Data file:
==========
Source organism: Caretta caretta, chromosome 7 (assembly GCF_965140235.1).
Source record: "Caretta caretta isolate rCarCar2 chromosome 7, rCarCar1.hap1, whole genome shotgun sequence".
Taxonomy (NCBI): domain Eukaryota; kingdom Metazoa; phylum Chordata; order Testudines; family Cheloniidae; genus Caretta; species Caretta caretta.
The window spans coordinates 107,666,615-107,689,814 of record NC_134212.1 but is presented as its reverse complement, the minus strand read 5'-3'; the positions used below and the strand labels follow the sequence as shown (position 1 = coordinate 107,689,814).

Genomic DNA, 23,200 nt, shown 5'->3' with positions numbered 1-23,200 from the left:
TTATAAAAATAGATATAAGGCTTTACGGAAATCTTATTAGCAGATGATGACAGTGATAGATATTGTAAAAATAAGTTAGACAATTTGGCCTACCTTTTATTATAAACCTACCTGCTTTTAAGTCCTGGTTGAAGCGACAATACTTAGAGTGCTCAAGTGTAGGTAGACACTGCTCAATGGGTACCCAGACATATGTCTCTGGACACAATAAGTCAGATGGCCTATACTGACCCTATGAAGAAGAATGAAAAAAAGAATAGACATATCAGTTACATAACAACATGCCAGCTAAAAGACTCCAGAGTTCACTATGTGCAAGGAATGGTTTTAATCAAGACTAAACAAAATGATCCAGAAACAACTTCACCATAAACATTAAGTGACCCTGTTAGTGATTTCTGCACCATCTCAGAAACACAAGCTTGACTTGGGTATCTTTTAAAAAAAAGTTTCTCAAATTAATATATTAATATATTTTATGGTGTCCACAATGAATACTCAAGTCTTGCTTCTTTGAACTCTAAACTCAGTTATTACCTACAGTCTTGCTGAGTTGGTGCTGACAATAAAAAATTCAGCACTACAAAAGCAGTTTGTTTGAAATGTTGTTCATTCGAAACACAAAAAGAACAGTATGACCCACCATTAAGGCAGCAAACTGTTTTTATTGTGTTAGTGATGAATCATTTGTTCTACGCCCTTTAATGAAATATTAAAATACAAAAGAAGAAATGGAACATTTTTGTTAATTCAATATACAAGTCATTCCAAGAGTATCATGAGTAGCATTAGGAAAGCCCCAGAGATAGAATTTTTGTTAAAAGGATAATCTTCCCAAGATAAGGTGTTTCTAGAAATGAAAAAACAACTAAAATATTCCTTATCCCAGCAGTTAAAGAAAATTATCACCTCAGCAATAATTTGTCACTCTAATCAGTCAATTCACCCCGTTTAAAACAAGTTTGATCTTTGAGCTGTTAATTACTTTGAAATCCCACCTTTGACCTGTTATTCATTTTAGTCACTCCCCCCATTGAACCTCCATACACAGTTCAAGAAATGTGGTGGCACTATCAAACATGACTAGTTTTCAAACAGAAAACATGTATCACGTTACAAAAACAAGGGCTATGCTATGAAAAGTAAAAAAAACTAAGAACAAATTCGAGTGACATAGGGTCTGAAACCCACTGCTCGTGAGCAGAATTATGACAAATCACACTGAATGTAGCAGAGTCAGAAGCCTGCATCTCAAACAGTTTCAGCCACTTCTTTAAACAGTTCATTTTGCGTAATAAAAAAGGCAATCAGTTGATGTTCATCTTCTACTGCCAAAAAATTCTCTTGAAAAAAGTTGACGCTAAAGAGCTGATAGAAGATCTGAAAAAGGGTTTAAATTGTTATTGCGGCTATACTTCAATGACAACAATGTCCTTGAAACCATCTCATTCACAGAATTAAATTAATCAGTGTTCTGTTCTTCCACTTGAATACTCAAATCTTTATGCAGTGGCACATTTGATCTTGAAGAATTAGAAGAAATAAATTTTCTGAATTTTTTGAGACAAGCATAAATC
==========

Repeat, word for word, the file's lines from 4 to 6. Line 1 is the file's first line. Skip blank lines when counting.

The window spans coordinates 107,666,615-107,689,814 of record NC_134212.1 but is presented as its reverse complement, the minus strand read 5'-3'; the positions used below and the strand labels follow the sequence as shown (position 1 = coordinate 107,689,814).

Genomic DNA, 23,200 nt, shown 5'->3' with positions numbered 1-23,200 from the left:
TTATAAAAATAGATATAAGGCTTTACGGAAATCTTATTAGCAGATGATGACAGTGATAGATATTGTAAAAATAAGTTAGACAATTTGGCCTACCTTTTATTATAAACCTACCTGCTTTTAAGTCCTGGTTGAAGCGACAATACTTAGAGTGCTCAAGTGTAGGTAGACACTGCTCAATGGGTACCCAGACATATGTCTCTGGACACAATAAGTCAGATGGCCTATACTGACCCTATGAAGAAGAATGAAAAAAAGAATAGACATATCAGTTACATAACAACATGCCAGCTAAAAGACTCCAGAGTTCACTATGTGCAAGGAATGGTTTTAATCAAGACTAAACAAAATGATCCAGAAACAACTTCACCATAAACATTAAGTGACCCTGTTAGTGATTTCTGCACCATCTCAGAAACACAAGCTTGACTTGGGTATCTTTTAAAAAAAAGTTTCTCAAATTAATATATTAATATATTTTATGGTGTCCACAATGAATACTCAAGTCTTGCTTCTTTGAACTCTAAACTCAGTTATTACCTACAGTCTTGCTGAGTTGGTGCTGACAATAAAAAATTCAGCACTACAAAAGCAGTTTGTTTGAAATGTTGTTCATTCGAAACACAAAAAGAACAGTATGACCCACCATTAAGGCAGCAAACTGTTTTTATTGTGTTAGTGATGAATCATTTGTTCTACGCCCTTTAATGAAATATTAAAATACAAAAGAAGAAATGGAACATTTTTGTTAATTCAATATACAAGTCATTCCAAGAGTATCATGAGTAGCATTAGGAAAGCCCCAGAGATAGAATTTTTGTTAAAAGGATAATCTTCCCAAGATAAGGTGTTTCTAGAAATGAAAAAACAACTAAAATATTCCTTATCCCAGCAGTTAAAGAAAATTATCACCTCAGCAATAATTTGTCACTCTAATCAGTCAATTCACCCCGTTTAAAACAAGTTTGATCTTTGAGCTGTTAATTACTTTGAAATCCCACCTTTGACCTGTTATTCATTTTAGTCACTCCCCCCATTGAACCTCCATACACAGTTCAAGAAATGTGGTGGCACTATCAAACATGACTAGTTTTCAAACAGAAAACATGTATCACGTTACAAAAACAAGGGCTATGCTATGAAAAGTAAAAAAAACTAAGAACAAATTCGAGTGACATAGGGTCTGAAACCCACTGCTCGTGAGCAGAATTATGACAAATCACACTGAATGTAGCAGAGTCAGAAGCCTGCATCTCAAACAGTTTCAGCCACTTCTTTAAACAGTTCATTTTGCGTAATAAAAAAGGCAATCAGTTGATGTTCATCTTCTACTGCCAAAAAATTCTCTTGAAAAAAGTTGACGCTAAAGAGCTGATAGAAGATCTGAAAAAGGGTTTAAATTGTTATTGCGGCTATACTTCAATGACAACAATGTCCTTGAAACCATCTCATTCACAGAATTAAATTAATCAGTGTTCTGTTCTTCCACTTGAATACTCAAATCTTTATGCAGTGGCACATTTGATCTTGAAGAATTAGAAGAAATAAATTTTCTGAATTTTTTGAGACAAGCATAAATC